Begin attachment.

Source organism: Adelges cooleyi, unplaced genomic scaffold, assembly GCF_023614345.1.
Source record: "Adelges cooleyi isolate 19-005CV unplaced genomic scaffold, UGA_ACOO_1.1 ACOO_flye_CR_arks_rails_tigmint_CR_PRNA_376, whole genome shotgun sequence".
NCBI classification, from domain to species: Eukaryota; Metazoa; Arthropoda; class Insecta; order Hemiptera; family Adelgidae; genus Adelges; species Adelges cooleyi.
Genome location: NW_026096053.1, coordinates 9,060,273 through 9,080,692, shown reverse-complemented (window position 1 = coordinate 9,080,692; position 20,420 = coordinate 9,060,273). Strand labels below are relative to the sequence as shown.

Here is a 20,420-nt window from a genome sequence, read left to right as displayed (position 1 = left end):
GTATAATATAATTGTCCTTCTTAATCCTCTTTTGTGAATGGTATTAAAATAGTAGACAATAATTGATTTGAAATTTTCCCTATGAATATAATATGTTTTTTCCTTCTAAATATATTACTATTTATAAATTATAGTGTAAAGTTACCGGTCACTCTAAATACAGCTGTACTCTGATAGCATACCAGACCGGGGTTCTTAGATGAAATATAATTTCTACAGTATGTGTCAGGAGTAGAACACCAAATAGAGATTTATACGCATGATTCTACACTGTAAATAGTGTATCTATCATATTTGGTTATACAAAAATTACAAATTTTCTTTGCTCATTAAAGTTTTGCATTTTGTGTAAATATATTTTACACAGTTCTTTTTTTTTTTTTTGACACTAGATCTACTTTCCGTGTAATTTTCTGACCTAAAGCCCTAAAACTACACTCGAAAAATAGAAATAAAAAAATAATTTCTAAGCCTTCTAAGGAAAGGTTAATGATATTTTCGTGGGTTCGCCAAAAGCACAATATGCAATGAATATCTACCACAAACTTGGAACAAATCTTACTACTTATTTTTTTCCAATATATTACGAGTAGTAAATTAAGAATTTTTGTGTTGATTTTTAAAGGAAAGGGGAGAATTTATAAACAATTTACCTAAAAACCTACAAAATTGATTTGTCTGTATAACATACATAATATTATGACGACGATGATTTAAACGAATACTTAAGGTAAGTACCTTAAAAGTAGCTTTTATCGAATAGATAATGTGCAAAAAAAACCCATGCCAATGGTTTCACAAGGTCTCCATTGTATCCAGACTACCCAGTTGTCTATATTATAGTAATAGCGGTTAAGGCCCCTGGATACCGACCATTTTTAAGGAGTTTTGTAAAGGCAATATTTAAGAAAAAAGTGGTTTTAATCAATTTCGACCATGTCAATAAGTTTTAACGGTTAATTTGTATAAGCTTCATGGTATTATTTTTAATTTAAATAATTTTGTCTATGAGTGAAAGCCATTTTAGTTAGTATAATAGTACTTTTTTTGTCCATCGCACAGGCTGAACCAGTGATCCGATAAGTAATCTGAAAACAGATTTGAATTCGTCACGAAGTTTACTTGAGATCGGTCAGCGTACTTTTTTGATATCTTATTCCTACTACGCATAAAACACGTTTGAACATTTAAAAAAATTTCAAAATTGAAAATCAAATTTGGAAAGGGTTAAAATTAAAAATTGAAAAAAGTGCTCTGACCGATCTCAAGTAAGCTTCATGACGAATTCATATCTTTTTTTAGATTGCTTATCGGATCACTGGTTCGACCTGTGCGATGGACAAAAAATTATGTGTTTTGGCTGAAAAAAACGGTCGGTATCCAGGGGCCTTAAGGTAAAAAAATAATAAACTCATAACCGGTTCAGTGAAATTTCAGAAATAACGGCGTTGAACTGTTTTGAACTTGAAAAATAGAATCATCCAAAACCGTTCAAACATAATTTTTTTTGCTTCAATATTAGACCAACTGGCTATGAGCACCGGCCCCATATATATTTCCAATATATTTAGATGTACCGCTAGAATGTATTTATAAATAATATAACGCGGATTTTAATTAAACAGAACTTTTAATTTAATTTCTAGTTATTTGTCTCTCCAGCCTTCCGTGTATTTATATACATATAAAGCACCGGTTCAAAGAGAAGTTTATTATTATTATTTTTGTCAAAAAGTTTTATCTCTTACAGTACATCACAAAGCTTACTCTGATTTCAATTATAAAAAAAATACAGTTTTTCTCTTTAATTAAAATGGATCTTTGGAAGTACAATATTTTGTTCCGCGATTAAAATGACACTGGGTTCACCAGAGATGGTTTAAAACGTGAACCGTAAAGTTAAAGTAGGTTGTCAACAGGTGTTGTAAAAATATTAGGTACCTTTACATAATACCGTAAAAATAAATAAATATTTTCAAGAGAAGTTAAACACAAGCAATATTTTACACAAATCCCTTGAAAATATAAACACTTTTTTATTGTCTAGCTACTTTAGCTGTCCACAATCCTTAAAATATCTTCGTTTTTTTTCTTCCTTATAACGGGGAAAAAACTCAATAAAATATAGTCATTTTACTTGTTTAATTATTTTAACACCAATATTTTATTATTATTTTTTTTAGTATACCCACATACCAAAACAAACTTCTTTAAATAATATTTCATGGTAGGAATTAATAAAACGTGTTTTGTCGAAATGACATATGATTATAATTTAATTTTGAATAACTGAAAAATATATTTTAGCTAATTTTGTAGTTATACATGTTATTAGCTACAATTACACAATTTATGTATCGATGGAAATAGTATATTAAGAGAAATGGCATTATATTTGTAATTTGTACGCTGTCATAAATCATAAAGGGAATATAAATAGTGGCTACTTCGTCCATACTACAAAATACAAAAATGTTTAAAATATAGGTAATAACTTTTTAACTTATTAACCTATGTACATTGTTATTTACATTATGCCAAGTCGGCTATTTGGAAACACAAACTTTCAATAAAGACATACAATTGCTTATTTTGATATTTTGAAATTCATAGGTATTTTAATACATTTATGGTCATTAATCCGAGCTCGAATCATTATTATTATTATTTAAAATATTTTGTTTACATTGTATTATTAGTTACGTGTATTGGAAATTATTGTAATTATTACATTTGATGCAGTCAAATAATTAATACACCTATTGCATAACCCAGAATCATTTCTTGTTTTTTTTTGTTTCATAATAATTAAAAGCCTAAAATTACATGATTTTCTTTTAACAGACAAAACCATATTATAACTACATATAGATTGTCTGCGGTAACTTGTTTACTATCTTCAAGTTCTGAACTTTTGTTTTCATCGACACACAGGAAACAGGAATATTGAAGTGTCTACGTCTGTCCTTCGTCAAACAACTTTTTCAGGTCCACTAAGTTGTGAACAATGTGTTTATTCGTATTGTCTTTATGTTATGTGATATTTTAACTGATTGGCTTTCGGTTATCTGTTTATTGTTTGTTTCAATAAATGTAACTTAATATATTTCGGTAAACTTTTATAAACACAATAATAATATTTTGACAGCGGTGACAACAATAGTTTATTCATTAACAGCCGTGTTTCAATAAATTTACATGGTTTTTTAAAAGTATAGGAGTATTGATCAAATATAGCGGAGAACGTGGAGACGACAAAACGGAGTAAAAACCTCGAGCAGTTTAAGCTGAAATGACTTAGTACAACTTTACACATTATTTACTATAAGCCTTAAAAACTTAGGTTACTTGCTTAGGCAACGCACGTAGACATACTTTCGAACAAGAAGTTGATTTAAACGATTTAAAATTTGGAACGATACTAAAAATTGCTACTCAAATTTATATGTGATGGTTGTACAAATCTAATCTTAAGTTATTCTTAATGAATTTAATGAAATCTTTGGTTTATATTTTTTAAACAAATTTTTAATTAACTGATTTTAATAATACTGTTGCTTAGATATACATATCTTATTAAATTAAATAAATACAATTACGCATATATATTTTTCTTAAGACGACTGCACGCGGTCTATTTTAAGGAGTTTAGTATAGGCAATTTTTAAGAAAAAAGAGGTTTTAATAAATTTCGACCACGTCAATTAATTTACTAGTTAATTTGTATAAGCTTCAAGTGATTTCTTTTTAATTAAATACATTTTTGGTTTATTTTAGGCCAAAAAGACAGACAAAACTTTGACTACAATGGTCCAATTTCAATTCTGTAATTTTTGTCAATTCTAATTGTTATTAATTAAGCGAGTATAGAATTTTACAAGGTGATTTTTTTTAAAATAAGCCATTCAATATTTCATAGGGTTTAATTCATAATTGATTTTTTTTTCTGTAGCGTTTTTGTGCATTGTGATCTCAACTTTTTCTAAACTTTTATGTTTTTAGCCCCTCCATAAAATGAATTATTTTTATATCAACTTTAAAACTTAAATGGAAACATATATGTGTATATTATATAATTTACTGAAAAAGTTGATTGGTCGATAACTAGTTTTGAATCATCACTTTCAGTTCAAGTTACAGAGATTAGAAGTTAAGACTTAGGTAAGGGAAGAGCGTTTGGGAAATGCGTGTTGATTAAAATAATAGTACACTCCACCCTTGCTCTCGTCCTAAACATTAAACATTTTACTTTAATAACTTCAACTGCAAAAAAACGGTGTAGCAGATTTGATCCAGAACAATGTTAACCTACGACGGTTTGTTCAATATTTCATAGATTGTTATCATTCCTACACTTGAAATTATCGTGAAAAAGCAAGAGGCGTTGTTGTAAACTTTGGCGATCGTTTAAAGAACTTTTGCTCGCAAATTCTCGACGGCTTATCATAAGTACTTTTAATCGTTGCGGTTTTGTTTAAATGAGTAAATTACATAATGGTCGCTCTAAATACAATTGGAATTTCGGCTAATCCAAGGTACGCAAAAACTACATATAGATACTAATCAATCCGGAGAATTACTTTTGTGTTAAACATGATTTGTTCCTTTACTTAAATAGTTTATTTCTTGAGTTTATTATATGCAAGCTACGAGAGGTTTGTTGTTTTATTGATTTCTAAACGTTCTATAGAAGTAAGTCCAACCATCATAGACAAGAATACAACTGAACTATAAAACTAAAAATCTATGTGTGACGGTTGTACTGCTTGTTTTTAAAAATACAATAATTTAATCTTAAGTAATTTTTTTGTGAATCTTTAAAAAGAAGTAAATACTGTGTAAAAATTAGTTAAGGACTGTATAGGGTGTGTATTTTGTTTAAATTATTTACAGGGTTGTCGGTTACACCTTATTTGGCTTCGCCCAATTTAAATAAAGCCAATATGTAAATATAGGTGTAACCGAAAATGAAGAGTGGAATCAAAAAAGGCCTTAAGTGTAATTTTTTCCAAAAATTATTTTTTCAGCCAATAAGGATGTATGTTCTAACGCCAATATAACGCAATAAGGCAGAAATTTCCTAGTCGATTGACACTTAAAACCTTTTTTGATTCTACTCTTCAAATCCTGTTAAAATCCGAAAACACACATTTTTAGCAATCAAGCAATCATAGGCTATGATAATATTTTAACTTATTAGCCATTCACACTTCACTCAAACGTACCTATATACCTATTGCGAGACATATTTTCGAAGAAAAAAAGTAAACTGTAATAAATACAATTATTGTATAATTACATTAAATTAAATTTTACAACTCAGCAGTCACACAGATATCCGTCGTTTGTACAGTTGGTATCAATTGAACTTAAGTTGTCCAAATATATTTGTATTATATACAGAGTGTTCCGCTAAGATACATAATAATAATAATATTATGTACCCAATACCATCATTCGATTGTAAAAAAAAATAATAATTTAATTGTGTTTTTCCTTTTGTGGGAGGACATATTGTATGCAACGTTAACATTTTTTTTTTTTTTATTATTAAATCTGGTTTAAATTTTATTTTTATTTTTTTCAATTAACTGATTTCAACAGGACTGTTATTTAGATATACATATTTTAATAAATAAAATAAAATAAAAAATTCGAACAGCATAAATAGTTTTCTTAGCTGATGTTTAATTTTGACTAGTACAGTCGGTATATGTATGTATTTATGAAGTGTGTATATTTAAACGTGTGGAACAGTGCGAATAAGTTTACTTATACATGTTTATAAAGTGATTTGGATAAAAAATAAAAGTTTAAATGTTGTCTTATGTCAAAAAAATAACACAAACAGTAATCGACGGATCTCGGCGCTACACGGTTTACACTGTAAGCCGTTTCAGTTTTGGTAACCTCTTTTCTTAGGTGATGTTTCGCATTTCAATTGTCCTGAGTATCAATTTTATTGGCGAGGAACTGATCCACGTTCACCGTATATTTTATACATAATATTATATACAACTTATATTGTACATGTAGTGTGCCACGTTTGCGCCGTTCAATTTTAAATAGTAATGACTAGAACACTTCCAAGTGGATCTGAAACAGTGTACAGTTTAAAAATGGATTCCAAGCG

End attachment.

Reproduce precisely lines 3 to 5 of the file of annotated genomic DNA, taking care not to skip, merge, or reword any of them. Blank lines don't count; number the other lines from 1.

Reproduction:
NCBI classification, from domain to species: Eukaryota; Metazoa; Arthropoda; class Insecta; order Hemiptera; family Adelgidae; genus Adelges; species Adelges cooleyi.
Genome location: NW_026096053.1, coordinates 9,060,273 through 9,080,692, shown reverse-complemented (window position 1 = coordinate 9,080,692; position 20,420 = coordinate 9,060,273). Strand labels below are relative to the sequence as shown.

Here is a 20,420-nt window from a genome sequence, read left to right as displayed (position 1 = left end):